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Money Conversations: Saving for College

Financial counselors often hear a question “When is a good time to start a college savings fund for your child?” As with any type of savings, logically – the sooner the better. This is one of those financial decisions you would need to start making as soon as your baby is born. A few questions to ask here would be:

#1. Are you willing to pay for your kids’ college education when they grow up? This is more of a parenting question which really translates into ‘would you mind giving your hard-earned money to your adult children or do you believe they will need to step up and take responsibility for their own education?’

#2. Are you willing and able to set money aside for this purpose? Check your budget carefully and consider whether you have or at some point will have extra funds at your disposal to be setting aside for this goal.

#3. Are there any other financial priorities you better take care of before you commit to this endeavor? Remember the rule about the oxygen mask in the airplane: Put it on yourself before putting one on your child. Same rule applies here. A national best-selling writer and author of book “Debt Free Degree” Anthony O’Neal recommends that before you start saving for your child’s college, there are three things you need to do for yourself first: pay off your own debt, set up an emergency fund of 3 to 6 months of living expenses and start contributing to a retirement account.

If you have firmly decided to start saving for college, there are plenty of options at your disposal. It is strongly encouraged to discuss your options with a financial planner before you start, but it is a good idea to get familiar with them before you have that conversation. We will cover a few most popular options in this article, such as 529 plans, Coverdell ESAs, Roth IRAs, Minor Savings and UGMA/UTMA accounts. Sounds like Greek? Hopefully not for long.

There are two kinds of 529 plans: 529 college savings or prepaid tuition plans. The 529 savings account allows you to invest your after-tax dollars into exchange-traded securities and enjoy tax-free returns on your investment. This sounds amazing for risk-averse investors who are aware of the correlation between the risk and return of the market. The second kind, 529 prepaid tuition plan, allows you to prepay college tuition at a school of your choice in real time dollars. According to the American College Board, the cost of education rises at an average rate of 5% per year. Choosing this plan allows you to lock in today’s prices for tuition and save money on inflation. In short, 529 plans give you the benefit of higher contribution rates, tax-free growth, and flexibility to change your beneficiary. At the same time, they limit the funds for specific use only, such as tuition, room and board, and books. You would have to pay 10% penalty to use funds for other college-related expenses or to withdraw money if your kid decides not to go to school at all.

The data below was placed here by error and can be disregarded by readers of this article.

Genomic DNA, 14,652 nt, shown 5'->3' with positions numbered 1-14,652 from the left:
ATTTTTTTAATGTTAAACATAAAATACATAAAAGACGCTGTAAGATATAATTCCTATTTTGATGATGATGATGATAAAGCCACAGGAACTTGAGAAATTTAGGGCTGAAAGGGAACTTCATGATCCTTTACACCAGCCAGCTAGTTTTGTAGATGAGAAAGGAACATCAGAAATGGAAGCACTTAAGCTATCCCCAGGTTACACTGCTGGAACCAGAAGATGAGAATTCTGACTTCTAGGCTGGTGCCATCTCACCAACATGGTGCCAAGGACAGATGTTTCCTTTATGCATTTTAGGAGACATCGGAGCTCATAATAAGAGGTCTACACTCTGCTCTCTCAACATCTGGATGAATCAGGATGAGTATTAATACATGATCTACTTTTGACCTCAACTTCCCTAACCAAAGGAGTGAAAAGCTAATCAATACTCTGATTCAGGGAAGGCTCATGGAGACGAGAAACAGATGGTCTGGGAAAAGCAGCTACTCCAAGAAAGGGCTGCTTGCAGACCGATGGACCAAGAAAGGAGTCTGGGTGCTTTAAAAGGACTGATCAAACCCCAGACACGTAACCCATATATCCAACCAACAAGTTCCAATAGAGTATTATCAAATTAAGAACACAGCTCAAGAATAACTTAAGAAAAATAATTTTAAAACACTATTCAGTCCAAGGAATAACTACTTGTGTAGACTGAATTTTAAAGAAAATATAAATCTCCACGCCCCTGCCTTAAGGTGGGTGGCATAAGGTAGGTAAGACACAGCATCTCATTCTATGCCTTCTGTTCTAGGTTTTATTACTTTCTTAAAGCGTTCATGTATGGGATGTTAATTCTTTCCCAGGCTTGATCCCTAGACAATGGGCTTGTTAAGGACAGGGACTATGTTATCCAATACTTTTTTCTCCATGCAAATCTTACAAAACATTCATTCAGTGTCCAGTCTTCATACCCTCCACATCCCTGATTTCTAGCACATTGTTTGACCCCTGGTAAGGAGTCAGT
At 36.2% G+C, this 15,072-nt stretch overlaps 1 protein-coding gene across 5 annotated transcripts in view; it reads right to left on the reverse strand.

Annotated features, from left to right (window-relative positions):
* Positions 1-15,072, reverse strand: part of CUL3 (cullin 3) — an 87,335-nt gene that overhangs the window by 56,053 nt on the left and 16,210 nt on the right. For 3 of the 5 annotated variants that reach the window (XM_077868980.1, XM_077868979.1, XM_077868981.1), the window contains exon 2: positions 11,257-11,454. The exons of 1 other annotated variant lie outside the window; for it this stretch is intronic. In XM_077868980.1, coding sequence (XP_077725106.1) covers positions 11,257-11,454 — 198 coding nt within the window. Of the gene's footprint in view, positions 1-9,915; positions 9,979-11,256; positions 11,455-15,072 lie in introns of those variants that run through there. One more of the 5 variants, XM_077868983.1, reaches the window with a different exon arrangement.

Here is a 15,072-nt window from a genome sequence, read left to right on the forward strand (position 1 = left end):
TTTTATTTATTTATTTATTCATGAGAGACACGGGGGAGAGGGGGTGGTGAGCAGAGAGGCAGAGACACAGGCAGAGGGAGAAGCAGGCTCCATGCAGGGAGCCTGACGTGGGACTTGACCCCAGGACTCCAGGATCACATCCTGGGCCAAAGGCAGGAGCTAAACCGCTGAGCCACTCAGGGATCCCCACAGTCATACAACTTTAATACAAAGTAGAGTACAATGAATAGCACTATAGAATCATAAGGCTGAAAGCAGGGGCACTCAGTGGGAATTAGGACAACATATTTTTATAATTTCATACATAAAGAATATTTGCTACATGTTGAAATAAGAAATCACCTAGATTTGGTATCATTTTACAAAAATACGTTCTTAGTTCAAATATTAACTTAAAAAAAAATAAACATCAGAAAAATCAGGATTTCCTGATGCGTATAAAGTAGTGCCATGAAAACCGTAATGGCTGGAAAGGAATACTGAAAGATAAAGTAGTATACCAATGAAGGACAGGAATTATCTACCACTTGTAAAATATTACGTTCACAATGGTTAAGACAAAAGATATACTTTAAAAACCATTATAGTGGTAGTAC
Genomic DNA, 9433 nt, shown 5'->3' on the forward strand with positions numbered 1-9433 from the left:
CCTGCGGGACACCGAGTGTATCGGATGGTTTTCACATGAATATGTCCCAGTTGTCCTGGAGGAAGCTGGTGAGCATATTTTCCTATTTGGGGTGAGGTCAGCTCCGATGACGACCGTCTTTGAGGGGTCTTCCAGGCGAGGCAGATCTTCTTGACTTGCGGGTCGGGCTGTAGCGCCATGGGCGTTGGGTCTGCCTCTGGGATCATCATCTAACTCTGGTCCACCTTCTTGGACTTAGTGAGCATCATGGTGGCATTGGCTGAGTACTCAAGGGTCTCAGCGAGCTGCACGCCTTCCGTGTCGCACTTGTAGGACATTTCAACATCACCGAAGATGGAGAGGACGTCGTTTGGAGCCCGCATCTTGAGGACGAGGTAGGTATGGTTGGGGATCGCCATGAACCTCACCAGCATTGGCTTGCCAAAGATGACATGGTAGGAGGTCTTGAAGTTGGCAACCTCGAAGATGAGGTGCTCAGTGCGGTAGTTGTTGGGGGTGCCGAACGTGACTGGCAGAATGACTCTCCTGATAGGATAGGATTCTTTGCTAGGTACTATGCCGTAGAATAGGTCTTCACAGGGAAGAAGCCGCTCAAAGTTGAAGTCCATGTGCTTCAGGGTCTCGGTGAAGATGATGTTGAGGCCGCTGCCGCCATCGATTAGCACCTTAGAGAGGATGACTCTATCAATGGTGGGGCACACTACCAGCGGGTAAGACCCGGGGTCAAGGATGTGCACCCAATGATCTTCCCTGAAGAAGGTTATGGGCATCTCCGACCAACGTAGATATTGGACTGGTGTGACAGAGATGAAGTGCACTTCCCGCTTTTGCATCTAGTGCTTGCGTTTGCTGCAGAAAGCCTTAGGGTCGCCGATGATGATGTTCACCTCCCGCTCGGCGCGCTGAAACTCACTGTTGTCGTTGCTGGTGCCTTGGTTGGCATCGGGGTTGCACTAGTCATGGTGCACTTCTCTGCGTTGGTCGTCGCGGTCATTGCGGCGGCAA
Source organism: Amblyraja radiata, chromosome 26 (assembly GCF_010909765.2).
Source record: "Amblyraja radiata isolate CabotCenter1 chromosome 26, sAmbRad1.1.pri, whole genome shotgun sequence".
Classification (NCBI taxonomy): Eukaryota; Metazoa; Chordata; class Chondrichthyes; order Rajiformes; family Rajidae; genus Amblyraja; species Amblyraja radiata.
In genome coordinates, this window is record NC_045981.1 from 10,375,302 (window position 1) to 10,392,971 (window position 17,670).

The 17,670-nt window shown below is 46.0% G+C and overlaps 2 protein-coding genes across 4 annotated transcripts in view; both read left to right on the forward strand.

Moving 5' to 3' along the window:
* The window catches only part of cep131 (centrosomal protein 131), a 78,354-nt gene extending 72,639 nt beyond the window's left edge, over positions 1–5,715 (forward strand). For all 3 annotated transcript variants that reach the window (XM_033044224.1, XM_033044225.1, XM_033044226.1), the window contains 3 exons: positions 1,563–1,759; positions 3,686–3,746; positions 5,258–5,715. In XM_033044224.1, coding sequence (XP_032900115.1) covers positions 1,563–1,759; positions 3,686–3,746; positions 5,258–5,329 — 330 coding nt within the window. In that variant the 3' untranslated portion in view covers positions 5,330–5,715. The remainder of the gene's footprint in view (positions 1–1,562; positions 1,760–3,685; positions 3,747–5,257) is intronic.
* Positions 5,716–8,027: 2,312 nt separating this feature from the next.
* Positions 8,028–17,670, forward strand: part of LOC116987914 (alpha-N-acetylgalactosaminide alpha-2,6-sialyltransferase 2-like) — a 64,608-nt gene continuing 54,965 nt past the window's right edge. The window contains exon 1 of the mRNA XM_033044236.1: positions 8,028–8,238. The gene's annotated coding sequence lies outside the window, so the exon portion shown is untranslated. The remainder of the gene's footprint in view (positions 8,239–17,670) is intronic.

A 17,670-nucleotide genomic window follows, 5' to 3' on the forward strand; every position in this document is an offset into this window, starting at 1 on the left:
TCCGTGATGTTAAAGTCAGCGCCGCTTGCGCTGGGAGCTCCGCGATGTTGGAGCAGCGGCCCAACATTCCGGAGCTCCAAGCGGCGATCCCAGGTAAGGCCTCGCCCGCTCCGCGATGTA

On the contrary, Coverdell Education Savings Accounts (ESAs) allow for wider range of education-related expenses while still growing tax free; however, the beneficiary changes are not as easy and the contribution is limited to $2,000 per year. That means that the most you would be able to invest until your child turns 18 is $36,000. Income limitations also apply.

In the scenario your child is able to get lots of scholarships or chooses not to go to college at all, Roth IRA (Individual Retirement Account) is the star in the sense that your money can stay invested until retirement and avoid the withdrawal penalty once you reach retirement age. However, using this account to pay for college means you will be taking away your own retirement money.

For families with a higher tax bracket, UGMA/UTMA accounts may be a good solution (a way to transfer assets to minors under Uniform Gifts to Minors Act or Uniform Transfers to Minors Act which differ by the types of assets transferred). These accounts allow to potentially enjoy lower child’s tax rate on those investments. Keep in mind that any transfers made under this law are non-revocable. That means the child now owns these assets and may use them as desired even if chooses not to pursue education at all. The same applies to any savings account opened in minor’s name. Once the minor turns 18, he or she can get access to these funds and use them as they deem necessary.

It might not be just one of these accounts, but a combination that will do the trick for you. Just like with any financial goal, the key to success here is careful consideration, staying informed and striving for diversification, or in other words, achieving good balance. However, if you find yourself in a situation where it is too late to start saving or you cannot afford to set money aside, don’t fret. There are many other smart options to pay for college which we will discuss in further articles.

JANE VAZQUEZ is a Certified Financial Counselor. She is a co-owner of a Mississippi-based company that provides services of financial consulting, bookkeeping, and tax return preparation, among others. You can reach her at

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